Speaking about tourism, Michaelides said the goal is to modernize and enrich the local tourist product, in line with the strategic development plan for 2003-2010.

Nick Says:-

One of the main reasons that you would put Cyprus into a primary market is the fact that it is an island, and not making land anymore! More importantly, and as the above blog eludes to, there is a tremendous amount of wealth in the island. So you have an island and wealth, whenever these two ingredients come together, in my book, that would make a primary market for investment....very much like the UK, here we are the 4th largest Global economy, that is why everyone else is coming here to make their money which equates to "supply and demand".

This is something that no other economic giant can have. All the other economic superpowers have all the land they need, we and importantly Cyprus has not.

This is why you are currently getting such tremendous growth patterns in Cyprus. If you have been thinking of getting involved in Cyprus, may I make a suggestion...GET ON WITH IT!


If you are interested in purchasing investment property or your own home in Cyprus, ypu should consider buying this book. It has 31 pages of the most concise information you could ever need when it come to buying property in Cyprus. From the Legal ramifications through to the Banking issues, all of which is complimented by some beautiful photographs of the island.

Available at 4wallsandaceiling.com for only £4.99.

May 01, 2007

IKEA Announces New Store in Nicosia, Cyprus

IKEA Announces New Store in Nicosia, Cyprus

Newsletter from 4wallsandaceiling.com

Source:  Woolworth Group

ITTL Trade Tourist & Leisure Park Ltd, a 100% subsidiary of Woolworth (Cyprus) Properties Public Ltd, is the owner of a property with an area of 102.000sq.m. in a prime location in Athalassa - Nicosia. In this property, the Shacolas Emporium Park is currently under development, a modern shopping mall with international specifications where the customer will combine shopping with leisure.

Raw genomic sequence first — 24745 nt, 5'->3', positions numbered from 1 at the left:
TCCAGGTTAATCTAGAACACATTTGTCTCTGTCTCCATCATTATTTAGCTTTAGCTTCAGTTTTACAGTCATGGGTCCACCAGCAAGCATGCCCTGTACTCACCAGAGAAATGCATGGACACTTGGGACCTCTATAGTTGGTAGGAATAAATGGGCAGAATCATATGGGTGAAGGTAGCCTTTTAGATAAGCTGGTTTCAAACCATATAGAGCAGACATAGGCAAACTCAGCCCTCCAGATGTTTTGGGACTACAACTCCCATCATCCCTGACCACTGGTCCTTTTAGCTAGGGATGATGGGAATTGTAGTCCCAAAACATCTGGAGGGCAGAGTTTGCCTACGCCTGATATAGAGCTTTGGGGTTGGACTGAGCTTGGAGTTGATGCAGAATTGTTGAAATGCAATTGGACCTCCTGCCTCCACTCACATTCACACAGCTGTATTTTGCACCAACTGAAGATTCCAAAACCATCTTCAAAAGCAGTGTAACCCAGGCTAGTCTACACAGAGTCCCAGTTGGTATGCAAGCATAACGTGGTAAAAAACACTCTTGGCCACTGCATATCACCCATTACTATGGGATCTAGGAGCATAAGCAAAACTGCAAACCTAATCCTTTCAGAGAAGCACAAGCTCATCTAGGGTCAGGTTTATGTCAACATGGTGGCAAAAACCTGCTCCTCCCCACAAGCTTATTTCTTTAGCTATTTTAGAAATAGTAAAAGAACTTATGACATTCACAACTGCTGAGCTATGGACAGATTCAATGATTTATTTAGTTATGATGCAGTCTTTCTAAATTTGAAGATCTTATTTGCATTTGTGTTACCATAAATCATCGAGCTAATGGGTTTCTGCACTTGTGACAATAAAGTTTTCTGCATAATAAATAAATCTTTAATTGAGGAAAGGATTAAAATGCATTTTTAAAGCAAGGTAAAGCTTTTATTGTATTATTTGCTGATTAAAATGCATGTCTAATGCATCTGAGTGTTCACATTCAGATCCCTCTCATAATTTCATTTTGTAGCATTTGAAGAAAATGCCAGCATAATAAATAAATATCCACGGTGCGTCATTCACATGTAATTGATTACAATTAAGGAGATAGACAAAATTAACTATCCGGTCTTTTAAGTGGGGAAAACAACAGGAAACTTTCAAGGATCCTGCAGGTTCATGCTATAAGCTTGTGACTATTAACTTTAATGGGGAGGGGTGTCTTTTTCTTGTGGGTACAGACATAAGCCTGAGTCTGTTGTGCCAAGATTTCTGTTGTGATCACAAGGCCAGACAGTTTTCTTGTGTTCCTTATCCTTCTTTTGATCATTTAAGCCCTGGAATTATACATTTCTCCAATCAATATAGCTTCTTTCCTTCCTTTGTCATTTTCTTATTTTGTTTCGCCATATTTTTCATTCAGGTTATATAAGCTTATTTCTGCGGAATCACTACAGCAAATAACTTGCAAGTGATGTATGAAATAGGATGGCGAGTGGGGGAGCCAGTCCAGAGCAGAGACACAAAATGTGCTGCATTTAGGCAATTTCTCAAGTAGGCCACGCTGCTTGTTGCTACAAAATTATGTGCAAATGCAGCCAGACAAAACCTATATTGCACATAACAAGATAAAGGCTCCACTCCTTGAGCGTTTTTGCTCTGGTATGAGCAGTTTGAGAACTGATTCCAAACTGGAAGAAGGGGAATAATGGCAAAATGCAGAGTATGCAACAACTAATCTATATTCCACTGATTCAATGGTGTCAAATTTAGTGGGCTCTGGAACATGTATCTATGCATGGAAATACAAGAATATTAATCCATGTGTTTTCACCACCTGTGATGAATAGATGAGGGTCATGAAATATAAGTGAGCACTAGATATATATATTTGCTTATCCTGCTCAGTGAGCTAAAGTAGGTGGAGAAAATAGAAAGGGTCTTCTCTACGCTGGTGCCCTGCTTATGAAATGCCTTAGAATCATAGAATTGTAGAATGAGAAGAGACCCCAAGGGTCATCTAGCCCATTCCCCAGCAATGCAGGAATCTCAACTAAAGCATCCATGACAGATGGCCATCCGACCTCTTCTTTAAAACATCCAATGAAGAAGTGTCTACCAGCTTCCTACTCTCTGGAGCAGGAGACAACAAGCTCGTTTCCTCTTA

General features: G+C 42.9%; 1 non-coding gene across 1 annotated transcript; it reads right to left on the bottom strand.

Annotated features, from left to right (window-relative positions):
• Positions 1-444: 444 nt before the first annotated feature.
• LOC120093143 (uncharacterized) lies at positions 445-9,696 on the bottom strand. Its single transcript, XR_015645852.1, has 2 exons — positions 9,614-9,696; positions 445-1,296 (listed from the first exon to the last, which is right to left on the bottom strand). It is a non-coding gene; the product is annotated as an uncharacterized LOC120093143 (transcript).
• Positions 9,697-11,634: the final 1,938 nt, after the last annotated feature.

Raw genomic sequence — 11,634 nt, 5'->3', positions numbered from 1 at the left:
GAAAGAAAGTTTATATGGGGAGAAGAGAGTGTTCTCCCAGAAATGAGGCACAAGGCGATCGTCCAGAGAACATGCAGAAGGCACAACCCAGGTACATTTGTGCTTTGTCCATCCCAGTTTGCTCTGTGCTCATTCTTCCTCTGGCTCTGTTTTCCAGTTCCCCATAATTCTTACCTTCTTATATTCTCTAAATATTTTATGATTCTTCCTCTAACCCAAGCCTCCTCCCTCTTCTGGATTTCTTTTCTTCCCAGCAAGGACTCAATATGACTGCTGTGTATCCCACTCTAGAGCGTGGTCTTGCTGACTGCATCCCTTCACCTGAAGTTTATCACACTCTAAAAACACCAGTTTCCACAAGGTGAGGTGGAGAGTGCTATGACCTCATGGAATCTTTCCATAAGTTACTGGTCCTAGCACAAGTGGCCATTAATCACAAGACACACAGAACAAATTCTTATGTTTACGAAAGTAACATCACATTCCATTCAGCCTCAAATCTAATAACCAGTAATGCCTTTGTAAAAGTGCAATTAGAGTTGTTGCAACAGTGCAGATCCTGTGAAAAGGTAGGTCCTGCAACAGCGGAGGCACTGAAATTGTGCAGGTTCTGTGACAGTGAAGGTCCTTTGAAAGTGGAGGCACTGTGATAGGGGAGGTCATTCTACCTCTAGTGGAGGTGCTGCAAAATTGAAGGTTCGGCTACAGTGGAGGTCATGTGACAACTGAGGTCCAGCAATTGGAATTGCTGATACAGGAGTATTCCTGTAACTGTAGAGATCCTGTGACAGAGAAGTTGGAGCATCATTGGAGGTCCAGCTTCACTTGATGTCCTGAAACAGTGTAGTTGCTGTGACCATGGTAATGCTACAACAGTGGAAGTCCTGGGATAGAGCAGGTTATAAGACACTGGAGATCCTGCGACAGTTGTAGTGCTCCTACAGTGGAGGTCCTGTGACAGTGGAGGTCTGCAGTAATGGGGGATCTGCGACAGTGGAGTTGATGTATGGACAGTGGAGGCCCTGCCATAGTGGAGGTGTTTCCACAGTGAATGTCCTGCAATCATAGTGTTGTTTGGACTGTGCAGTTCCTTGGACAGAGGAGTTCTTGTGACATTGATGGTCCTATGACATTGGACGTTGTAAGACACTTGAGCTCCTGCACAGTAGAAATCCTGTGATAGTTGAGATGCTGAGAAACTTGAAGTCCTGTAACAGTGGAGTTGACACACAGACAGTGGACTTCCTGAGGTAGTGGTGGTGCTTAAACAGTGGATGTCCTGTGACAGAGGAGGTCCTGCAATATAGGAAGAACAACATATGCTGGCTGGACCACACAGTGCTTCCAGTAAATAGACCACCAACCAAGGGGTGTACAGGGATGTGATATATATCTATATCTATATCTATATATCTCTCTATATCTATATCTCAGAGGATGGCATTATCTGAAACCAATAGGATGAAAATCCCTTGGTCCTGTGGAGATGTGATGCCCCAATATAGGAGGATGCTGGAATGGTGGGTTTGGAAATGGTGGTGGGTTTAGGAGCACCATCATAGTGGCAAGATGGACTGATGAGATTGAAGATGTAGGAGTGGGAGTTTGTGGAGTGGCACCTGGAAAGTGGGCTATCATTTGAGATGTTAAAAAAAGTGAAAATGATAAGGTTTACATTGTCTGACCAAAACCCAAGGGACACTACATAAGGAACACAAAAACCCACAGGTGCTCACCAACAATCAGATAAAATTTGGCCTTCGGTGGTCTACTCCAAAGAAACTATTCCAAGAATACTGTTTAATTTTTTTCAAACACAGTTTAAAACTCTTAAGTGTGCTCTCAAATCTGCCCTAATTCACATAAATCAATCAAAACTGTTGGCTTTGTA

In the Shacolas Emporium Park Shopping Mall there will be a wide variety of well known retail brands in different shops. There will be a Debenhams Department Store, a Hypermarket of a well known multinational company in the sector, various fashion brands of various well known and successful international chains, a large shop with sports apparel and equipment, shops offering various other services, a multiplex cinema, restaurants and coffee shops. The total area available for use is 27.000sq.m.

In the same area there will also operate a large furniture store IKEA of the well known Swedish chain. The building will be built by the IKEA franchisee at his own cost.
The total parking space in the total Shacolas Emporium Park area will exceed 2.500.
All the above buildings are expected to be completed and operational in the second half of 2007.

Copyright Woolworth Group © 2006,

Nick Says ... Great news all round for property investors in Cyprus!.  First of all, the fact that IKEA are responding to a demand for inexpensive furniture in Cyprus means that they believe it is worth investing in the island.  IKEA only build stores where their market research has indicated that there is going to be sustainable demand.  This is another indicator of the health of the Cypriot economy.

Secondly, as a seasoned U.K. investor, I find that IKEA furniture works extremely well for my rental properties as it is of excellent design quality, and is durable and practical as well as being extremely affordable.  I am really pleased that I can now access IKEA’s products for my Cypriot property when it completes next year.  Traditionally, furniture in Cyprus has been more expensive than in the U.K., so the introduction of IKEA will make the market more competitive and provide affordable furnishing solutions to both investors and people furnishing a holiday/retirement home.

IKEA’s investment in Cyprus is therefore positive for investors from both angles and I look forward to trudging the aisles there in search of a Bjorken shelf or two!


If you are interested in purchasing investment property or your own home in Cyprus, ypu should consider buying this book. It has 31 pages of the most concise information you could ever need when it come to buying property in Cyprus. From the Legal ramifications through to the Banking issues, all of which is complimented by some beautiful photographs of the island.

Available at 4wallsandaceiling.com for only £4.99.